Deputy Minority Leader Kwame Governs Agbodza has opined that Ghana’s education sector is currently not in a good place.
The Adaklu Member of Parliament says there can be no doubt whatsoever that over the past seven years, the educational priorities of this government have been twofold: reducing education to a mere administrative process of increasing enrolment mainly at the secondary level and reducing education to a political rhetoric for votes at the expense of quality.
The lawmaker explained that the Akufo-Addo/Bawumia NPP government’s educational policy direction has been to pursue their political promises and not a holistic view of education.
”Thus, in formulating educational policy, valuable inputs from key stakeholders in our educational sector, such as teachers, parent-teacher associations, CSOs, the opposition, and even students like you, have been relegated to the background. The consequences have not been pleasant as you can all attest to.”
He made the remarks as a guest speaker at the handing-over ceremony of the Graduate Students Association of Ghana, University of Ghana Legon.
He lamented that the result of this government’s lack of consultation and policy coherence in education is an educational sector that is beset with multiple problems. Thus, whereas vast resources are being channelled into the middle of the educational structure (secondary education), learning outcomes remain poor, as confirmed by the IMF in its recent Staff Report on our request for a fund-supported programme.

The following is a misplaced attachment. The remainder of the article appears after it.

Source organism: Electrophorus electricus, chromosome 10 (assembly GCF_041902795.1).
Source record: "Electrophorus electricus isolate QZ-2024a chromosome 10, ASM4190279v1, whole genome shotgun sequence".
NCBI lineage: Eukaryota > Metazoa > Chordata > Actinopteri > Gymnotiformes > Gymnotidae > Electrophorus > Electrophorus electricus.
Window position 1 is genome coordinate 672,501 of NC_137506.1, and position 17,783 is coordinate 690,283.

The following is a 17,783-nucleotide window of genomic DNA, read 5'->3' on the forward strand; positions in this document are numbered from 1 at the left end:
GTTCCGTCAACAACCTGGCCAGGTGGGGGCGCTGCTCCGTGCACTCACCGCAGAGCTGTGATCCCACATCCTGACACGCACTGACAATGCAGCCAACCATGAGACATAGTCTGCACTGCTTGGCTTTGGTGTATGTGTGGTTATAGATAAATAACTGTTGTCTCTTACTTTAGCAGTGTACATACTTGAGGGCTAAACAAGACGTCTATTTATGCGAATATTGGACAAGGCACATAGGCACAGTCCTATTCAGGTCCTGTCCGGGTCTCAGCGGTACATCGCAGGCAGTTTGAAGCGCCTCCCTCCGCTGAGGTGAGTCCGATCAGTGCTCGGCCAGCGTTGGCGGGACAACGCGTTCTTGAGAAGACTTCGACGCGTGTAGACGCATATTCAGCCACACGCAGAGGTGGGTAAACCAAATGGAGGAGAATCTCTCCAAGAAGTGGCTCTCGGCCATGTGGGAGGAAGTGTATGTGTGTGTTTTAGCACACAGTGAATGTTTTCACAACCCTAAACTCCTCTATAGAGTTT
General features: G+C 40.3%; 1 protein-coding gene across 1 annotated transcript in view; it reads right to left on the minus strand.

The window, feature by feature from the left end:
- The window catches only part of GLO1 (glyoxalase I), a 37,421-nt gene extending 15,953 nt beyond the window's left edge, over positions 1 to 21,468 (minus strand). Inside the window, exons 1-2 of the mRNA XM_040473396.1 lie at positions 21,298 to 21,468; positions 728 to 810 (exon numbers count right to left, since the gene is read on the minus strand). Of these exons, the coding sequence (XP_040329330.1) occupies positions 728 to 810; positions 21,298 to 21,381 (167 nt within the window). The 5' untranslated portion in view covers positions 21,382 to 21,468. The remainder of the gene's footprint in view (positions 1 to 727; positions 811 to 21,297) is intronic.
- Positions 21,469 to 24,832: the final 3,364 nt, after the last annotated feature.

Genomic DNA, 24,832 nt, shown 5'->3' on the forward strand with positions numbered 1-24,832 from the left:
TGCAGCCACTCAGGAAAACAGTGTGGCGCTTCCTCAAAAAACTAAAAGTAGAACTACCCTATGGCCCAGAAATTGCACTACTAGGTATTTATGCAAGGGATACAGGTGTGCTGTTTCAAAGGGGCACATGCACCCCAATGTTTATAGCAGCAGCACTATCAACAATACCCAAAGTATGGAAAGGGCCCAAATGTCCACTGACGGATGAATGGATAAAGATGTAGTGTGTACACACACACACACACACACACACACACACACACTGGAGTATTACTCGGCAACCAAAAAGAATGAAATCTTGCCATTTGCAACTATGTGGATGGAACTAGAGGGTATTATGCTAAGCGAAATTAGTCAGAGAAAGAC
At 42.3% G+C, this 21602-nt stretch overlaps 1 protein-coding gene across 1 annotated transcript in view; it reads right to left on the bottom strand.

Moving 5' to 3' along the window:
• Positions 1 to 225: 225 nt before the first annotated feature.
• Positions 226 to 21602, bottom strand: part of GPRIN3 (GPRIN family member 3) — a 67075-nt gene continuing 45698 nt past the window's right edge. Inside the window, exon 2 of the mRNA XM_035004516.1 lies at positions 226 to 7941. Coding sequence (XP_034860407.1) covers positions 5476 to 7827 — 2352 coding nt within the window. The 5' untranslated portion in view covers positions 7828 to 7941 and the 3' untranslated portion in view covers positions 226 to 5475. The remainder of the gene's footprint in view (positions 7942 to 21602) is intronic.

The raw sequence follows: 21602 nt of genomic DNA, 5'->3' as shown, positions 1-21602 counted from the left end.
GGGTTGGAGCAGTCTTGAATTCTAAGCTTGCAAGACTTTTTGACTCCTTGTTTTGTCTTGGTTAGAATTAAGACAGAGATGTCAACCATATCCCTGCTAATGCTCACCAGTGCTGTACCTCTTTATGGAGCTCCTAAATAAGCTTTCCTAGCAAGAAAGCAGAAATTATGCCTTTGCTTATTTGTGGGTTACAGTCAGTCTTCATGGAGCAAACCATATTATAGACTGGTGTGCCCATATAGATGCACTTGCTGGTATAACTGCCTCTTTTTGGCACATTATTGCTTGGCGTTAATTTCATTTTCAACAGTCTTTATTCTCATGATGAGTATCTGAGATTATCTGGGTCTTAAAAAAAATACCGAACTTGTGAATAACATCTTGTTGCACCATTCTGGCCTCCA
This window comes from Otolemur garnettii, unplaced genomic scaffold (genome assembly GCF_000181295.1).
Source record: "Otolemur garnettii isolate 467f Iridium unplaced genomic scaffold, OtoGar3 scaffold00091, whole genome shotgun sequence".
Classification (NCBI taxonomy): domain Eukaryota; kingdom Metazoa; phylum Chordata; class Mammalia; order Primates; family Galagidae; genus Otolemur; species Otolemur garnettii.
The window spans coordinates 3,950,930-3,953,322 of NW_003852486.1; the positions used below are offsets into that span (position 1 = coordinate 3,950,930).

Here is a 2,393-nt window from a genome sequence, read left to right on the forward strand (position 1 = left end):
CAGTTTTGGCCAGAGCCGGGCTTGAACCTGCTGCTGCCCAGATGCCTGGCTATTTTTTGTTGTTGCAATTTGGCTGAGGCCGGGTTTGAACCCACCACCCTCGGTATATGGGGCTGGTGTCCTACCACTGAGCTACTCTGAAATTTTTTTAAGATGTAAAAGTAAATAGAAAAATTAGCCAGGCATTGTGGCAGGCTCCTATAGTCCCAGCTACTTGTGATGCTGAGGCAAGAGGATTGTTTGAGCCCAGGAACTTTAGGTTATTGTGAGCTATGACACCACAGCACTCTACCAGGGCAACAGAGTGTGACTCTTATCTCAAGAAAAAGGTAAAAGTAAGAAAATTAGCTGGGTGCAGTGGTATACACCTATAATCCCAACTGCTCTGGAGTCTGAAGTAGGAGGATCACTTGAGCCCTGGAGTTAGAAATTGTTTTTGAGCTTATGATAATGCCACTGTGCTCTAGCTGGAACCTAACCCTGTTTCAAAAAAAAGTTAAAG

This lopsided prioritization has predictably dislocated both basic and tertiary education, thereby leaving us with a complex problem to grapple with.
Distinguished friends, even though our focus today is on the state of graduate education, it bears reminding that the various interlinked parts must all function properly if we are to succeed in producing that holistic and fully-baked graduate that we all want you to be. As I have already intimated, our educational sector today suffers from the general deficit of lack of sincerity and candour with policy, misplaced priorities, waste, corruption and leadership failure,” he added.
”As a Minority group in Parliament, our oversight in this sector has revealed that the problem is not one of lack of adequate resources. Indeed, education remains one of the most heavily-funded areas of this administration. Allocations to the Ministry of Education and other areas of education in the 2023 budget, and the 2022 Appropriation Bill, bear this fact out.”
Read the full statement below